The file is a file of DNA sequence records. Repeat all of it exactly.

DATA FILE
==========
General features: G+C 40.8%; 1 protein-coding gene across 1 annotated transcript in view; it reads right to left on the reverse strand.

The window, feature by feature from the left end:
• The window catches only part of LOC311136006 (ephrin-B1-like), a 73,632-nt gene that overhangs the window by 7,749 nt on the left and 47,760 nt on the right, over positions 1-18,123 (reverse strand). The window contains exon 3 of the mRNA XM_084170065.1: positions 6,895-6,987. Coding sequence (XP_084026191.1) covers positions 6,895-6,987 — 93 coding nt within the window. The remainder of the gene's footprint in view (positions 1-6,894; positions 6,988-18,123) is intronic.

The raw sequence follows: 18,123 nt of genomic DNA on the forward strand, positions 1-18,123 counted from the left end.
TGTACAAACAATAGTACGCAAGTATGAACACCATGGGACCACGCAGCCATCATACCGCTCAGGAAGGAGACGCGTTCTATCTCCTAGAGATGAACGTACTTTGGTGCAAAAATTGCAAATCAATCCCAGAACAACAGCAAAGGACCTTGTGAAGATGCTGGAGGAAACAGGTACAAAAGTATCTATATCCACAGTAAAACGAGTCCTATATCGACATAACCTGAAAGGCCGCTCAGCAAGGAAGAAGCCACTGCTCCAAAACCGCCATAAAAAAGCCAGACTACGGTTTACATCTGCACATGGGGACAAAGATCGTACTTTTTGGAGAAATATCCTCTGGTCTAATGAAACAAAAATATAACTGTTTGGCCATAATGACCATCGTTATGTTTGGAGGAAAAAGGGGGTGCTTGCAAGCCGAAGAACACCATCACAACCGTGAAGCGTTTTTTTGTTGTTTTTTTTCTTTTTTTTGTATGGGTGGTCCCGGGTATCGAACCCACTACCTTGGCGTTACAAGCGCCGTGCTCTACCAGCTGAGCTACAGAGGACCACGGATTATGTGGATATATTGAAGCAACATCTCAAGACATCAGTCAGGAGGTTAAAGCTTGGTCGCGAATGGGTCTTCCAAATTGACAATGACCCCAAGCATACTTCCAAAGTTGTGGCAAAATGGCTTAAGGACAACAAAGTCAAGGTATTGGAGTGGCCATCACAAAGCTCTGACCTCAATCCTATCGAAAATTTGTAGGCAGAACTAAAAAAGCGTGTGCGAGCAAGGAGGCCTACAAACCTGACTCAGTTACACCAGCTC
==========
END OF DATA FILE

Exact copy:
General features: G+C 40.8%; 1 protein-coding gene across 1 annotated transcript in view; it reads right to left on the reverse strand.

The window, feature by feature from the left end:
• The window catches only part of LOC311136006 (ephrin-B1-like), a 73,632-nt gene that overhangs the window by 7,749 nt on the left and 47,760 nt on the right, over positions 1-18,123 (reverse strand). The window contains exon 3 of the mRNA XM_084170065.1: positions 6,895-6,987. Coding sequence (XP_084026191.1) covers positions 6,895-6,987 — 93 coding nt within the window. The remainder of the gene's footprint in view (positions 1-6,894; positions 6,988-18,123) is intronic.

The raw sequence follows: 18,123 nt of genomic DNA on the forward strand, positions 1-18,123 counted from the left end.
TGTACAAACAATAGTACGCAAGTATGAACACCATGGGACCACGCAGCCATCATACCGCTCAGGAAGGAGACGCGTTCTATCTCCTAGAGATGAACGTACTTTGGTGCAAAAATTGCAAATCAATCCCAGAACAACAGCAAAGGACCTTGTGAAGATGCTGGAGGAAACAGGTACAAAAGTATCTATATCCACAGTAAAACGAGTCCTATATCGACATAACCTGAAAGGCCGCTCAGCAAGGAAGAAGCCACTGCTCCAAAACCGCCATAAAAAAGCCAGACTACGGTTTACATCTGCACATGGGGACAAAGATCGTACTTTTTGGAGAAATATCCTCTGGTCTAATGAAACAAAAATATAACTGTTTGGCCATAATGACCATCGTTATGTTTGGAGGAAAAAGGGGGTGCTTGCAAGCCGAAGAACACCATCACAACCGTGAAGCGTTTTTTTGTTGTTTTTTTTCTTTTTTTTGTATGGGTGGTCCCGGGTATCGAACCCACTACCTTGGCGTTACAAGCGCCGTGCTCTACCAGCTGAGCTACAGAGGACCACGGATTATGTGGATATATTGAAGCAACATCTCAAGACATCAGTCAGGAGGTTAAAGCTTGGTCGCGAATGGGTCTTCCAAATTGACAATGACCCCAAGCATACTTCCAAAGTTGTGGCAAAATGGCTTAAGGACAACAAAGTCAAGGTATTGGAGTGGCCATCACAAAGCTCTGACCTCAATCCTATCGAAAATTTGTAGGCAGAACTAAAAAAGCGTGTGCGAGCAAGGAGGCCTACAAACCTGACTCAGTTACACCAGCTC